George Osborne should have been a drag artist not a Chancellor of the Exchequer. On Tuesday, instead of putting on a Savile Row suit he should have put on a frock and a pinnie, grabbed the rolling pin and marched off to Westminster.
There, in the pit of the House of Commons, he could have played the pantomime dame that he so obviously resembles, Old Mother Hubbard.
For on Tuesday when he gave the autumn statement, Osborne made it as plain as could be – the cupboard is bare.
There is nothing there, no bone for the dog, no mullah for those public sector pensions – in fact such is the state of the finances that he is going to have to reduce the government workforce by 300,000 more souls than he originally planned and borrow more than he expected – just to keep everything the same as it is now. That’s because the cupboard is bare.
Did anyone hear his message? Apparently not, for the next day the trade unions claimed two million people went on strike over the changes being made to their pensions. The militants just don’t get it. The cupboard is bare.
This week a report came out criticising the Government for its handling of the Royal Navy’s aircraft carrier contracts, you know the one that is going to be built but will have no aircraft to fly off it and the other that will be launched and then, er, immediately mothballed. The critics just don’t get it. The cupboard is bare.
On the telly the union bosses queue up to say how their members have had a pay freeze and are now only getting a one per cent pay rise next year and are paying 3 per cent more towards their pensions. Osborne had just told them 700,000 public servants would lose their jobs by 2017 – you don’t get a pay rise or have a pension if you don’t have a job. The union bosses just don’t get it. The cupboard is bare.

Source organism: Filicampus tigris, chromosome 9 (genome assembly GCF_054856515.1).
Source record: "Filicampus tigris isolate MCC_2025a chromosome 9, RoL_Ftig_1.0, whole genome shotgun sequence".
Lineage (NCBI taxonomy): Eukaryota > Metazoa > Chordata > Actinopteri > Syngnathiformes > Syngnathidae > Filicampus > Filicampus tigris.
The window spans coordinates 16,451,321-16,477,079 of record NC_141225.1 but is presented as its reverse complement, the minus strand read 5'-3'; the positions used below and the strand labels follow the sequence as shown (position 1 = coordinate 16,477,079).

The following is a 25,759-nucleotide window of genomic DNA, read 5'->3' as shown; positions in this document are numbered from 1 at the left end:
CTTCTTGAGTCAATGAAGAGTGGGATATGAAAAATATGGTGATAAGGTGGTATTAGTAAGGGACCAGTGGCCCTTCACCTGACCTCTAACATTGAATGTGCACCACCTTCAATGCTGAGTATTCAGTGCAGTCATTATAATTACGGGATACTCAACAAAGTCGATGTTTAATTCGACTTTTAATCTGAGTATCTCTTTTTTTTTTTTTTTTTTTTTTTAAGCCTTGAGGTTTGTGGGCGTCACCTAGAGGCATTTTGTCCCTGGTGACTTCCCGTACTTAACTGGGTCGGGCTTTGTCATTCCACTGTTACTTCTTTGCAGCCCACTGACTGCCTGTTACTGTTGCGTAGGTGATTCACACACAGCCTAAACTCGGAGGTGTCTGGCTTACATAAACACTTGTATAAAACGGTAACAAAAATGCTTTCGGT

Look around you and see the private businesses that have gone, the shops that have shut – their workers didn’t have a job for life, the luxury of no compulsory redundancies or the comfort of an early retirement package. They were simply told that’s it, game over. People marching down the streets that have to pay more but still have a job and a pension most people can only dream of just don’t get it. The cupboard is bare.
There are still politicians that want to raise taxes and soak the rich ignoring the fact that the rich don’t live here any more because they object to paying more than half their earnings to governments that squander it all. This summer Jim McColl, who supported the SNP at the last election, sold Clyde Union Pumps for more than £750 million and now lives in Monaco. The green-eyed politicians just don’t get it. With taxpayers leaving the country in droves – the cupboard is bare.
The national debt is expected to reach £1.4 trillion by 2015, that’s £1,400,000,000,000 in real money. It’s already £982bn but still Ed Balls wants to borrow more! Arguing we should take on extra debt to solve the debt crisis just does not make sense. Ed Balls just does not get it. The cupboard is bare.
Despite all the tosh talked about obesity, alcoholism and smoking people are living longer and the average life expectancy is still rising. People passing away in their 60s are now said to have died “young”. The cost of meeting guaranteed public sector pensions is growing and we shall soon reach the point when more people are drawing from them than contributing to them. The public sector strikers just don’t get it. The cupboard is bare.
The only way public sector pensions can survive is if everybody that derives no benefit from them contributes towards them – even if they have no pension of their own. It’s called a taxpayer subsidy and represents a huge transfer of wealth from the poorer-paid private sector worker to the higher-paid public sector worker. The general secretaries of the TUC and STUC just don’t get it. The cupboard is bare.
The only way this nation and this government, indeed any nation with any government, can deal with these circumstances is to raise the pensionable age and to adjust payments to try and catch up. Old Mother Hubbard knows this, because on Tuesday I turned my telly on and the anchorman sat up and reported: “Old Mother Hubbard went to the cupboard to give her poor dog a bone. When she got there the cupboard was bare and so the poor workers got none.”
Does our nation get it? The cupboard is bare. What will it take before people realise that as a nation we are broke and living on the goodwill of our creditors?
Workers asking for five per cent of nothing need to do their sums, it equals zero.